Red Mountain Wilderness
A large block of Navajo Sandstone is the geologic setting of the approximately 18,700 acre Red Mountain Wilderness. Newly designated in 2009, a portion of this Wilderness is within the also newly-designated Red Cliffs National Conservation Area. The Santa Clara River channel bounds this unit on the west, while Snow Canyon State Park partially wraps around its southern and eastern boundaries. The mountain top is a dramatic expanse red sand and slickrock. Rugged sandstone outcrops push up through pinyon pine, Utah juniper, and an understory of sagebrush, manzanita, and scrub oak.
Numerous mammals, birds, and reptiles reside in this Wilderness. Mountain lion, bobcat, and common and kit fox are the more elusive mammals, while mule deer, coyote, jackrabbit, and cottontail are the most commonly observed wildlife. Various raptors, passerine (aka perching birds or songbirds) and nonpasserine birds fill the air including hawks, quails, road runners, sparrows, and hummingbirds. Along with the usual side-blotched and whiptail lizards visitors could see the desert spiny and Great Basin collared lizards.
Hikers and backpackers enjoy panoramic vistas of the spires and mesas of Zion National Park to the east, the Virgin River Gorge to the south, and the high peaks of the Beaver Dam Mountains on the west. Equestrians find many opportunities for trail riding in the Red Mountain Wilderness, with some trails leading to spectacular overlooks into Snow Canyon, where black basalt flows overlie the red and white Navajo sandstone, creating a dramatic visual contrast. Visit the Red Cliffs National Conservation Area web page for more information about trails in the Red Mountain Wilderness.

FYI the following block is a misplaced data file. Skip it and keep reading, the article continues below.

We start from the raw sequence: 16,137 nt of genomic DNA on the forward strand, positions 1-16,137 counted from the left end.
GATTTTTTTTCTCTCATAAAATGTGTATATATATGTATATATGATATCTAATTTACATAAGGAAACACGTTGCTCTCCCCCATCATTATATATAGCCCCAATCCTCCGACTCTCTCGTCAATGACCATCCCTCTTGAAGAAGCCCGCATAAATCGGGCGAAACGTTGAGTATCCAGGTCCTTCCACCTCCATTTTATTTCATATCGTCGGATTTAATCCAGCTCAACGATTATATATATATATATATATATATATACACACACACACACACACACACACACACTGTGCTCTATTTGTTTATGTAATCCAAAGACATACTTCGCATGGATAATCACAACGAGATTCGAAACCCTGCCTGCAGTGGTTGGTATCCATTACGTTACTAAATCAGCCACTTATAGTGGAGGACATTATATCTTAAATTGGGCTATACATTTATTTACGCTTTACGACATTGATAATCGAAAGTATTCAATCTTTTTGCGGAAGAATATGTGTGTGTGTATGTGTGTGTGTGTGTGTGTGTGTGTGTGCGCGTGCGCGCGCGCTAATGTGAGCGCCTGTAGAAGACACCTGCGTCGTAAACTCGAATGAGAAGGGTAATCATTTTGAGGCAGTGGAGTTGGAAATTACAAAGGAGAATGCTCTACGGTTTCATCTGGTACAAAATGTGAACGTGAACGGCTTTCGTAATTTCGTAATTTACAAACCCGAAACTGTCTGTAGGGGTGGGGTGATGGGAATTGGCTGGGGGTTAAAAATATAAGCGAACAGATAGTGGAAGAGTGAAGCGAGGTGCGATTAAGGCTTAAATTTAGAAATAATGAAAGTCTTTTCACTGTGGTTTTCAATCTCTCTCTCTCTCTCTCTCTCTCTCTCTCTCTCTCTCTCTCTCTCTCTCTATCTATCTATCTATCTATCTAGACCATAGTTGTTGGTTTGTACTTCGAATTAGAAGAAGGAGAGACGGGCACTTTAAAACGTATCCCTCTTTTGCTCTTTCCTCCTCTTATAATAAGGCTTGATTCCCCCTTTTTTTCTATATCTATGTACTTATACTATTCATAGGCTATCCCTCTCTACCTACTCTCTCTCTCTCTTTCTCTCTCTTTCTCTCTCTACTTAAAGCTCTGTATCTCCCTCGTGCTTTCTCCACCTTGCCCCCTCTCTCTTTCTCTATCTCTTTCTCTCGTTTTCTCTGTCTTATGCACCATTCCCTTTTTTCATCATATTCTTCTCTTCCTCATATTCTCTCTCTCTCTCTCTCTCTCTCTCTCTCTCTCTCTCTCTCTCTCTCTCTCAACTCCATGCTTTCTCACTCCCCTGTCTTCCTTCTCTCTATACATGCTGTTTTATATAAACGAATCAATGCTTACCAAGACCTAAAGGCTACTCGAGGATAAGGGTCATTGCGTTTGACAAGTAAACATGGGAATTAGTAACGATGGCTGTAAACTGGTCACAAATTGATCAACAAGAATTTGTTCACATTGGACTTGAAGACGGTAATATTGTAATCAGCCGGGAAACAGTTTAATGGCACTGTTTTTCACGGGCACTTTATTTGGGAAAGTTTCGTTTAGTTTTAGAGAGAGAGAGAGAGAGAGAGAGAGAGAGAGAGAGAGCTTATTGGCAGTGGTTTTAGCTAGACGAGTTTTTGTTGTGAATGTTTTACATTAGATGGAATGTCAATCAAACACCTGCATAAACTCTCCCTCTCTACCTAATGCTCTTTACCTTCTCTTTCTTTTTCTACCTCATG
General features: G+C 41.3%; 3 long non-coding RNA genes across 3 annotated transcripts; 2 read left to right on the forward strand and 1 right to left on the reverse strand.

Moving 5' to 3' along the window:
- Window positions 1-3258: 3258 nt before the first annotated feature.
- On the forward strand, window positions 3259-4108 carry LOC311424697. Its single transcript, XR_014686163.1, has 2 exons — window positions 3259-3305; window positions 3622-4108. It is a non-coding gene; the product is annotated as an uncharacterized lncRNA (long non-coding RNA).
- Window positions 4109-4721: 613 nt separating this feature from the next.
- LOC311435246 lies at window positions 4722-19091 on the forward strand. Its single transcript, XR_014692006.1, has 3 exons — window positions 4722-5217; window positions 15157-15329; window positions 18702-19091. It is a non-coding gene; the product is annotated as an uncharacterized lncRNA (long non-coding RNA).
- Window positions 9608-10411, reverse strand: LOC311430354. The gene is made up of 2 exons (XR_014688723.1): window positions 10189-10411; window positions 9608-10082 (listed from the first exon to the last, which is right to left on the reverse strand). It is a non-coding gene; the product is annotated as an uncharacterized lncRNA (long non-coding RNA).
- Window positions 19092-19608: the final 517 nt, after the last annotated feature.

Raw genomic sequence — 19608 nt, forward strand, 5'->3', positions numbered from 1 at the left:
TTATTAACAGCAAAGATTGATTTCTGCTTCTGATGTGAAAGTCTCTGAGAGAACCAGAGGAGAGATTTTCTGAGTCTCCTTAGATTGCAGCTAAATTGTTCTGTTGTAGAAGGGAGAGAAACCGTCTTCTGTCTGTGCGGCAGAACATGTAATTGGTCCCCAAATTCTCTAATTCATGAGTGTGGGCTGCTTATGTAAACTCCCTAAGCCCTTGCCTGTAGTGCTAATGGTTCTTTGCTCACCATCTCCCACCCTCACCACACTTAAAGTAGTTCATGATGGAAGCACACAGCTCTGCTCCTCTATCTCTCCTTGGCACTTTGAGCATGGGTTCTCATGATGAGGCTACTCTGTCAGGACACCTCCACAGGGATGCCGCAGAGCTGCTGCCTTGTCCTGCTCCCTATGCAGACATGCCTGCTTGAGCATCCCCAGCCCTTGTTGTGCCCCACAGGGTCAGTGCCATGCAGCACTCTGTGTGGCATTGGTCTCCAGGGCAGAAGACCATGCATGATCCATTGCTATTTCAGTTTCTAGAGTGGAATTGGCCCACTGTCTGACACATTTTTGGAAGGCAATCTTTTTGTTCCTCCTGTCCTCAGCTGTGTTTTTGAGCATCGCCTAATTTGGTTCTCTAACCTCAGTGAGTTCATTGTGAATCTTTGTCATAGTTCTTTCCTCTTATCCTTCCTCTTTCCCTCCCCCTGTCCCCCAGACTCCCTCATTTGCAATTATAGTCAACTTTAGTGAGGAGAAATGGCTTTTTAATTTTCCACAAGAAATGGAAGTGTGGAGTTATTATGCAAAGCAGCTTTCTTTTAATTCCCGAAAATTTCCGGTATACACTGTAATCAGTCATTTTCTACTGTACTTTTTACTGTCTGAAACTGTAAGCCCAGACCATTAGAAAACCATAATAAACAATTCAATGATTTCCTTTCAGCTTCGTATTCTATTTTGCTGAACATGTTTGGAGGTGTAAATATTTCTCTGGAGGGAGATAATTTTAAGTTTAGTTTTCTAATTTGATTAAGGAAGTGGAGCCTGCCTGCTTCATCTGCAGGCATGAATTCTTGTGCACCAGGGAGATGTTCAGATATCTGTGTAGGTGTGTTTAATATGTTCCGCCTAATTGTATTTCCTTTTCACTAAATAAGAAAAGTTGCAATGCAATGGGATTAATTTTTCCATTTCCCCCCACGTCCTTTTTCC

|Note: Trails in this wilderness area are not maintained or marked, and should be considered backcountry travel. Navigational aids are strongly recommended. Search and rescue operations are not uncommon for hikers lost in this wilderness as distances are deceiving and many people go unprepared for the rugged conditions. Also keep in mind that all creeks and washes are subject to flash flooding. Please read Know Before You Go.|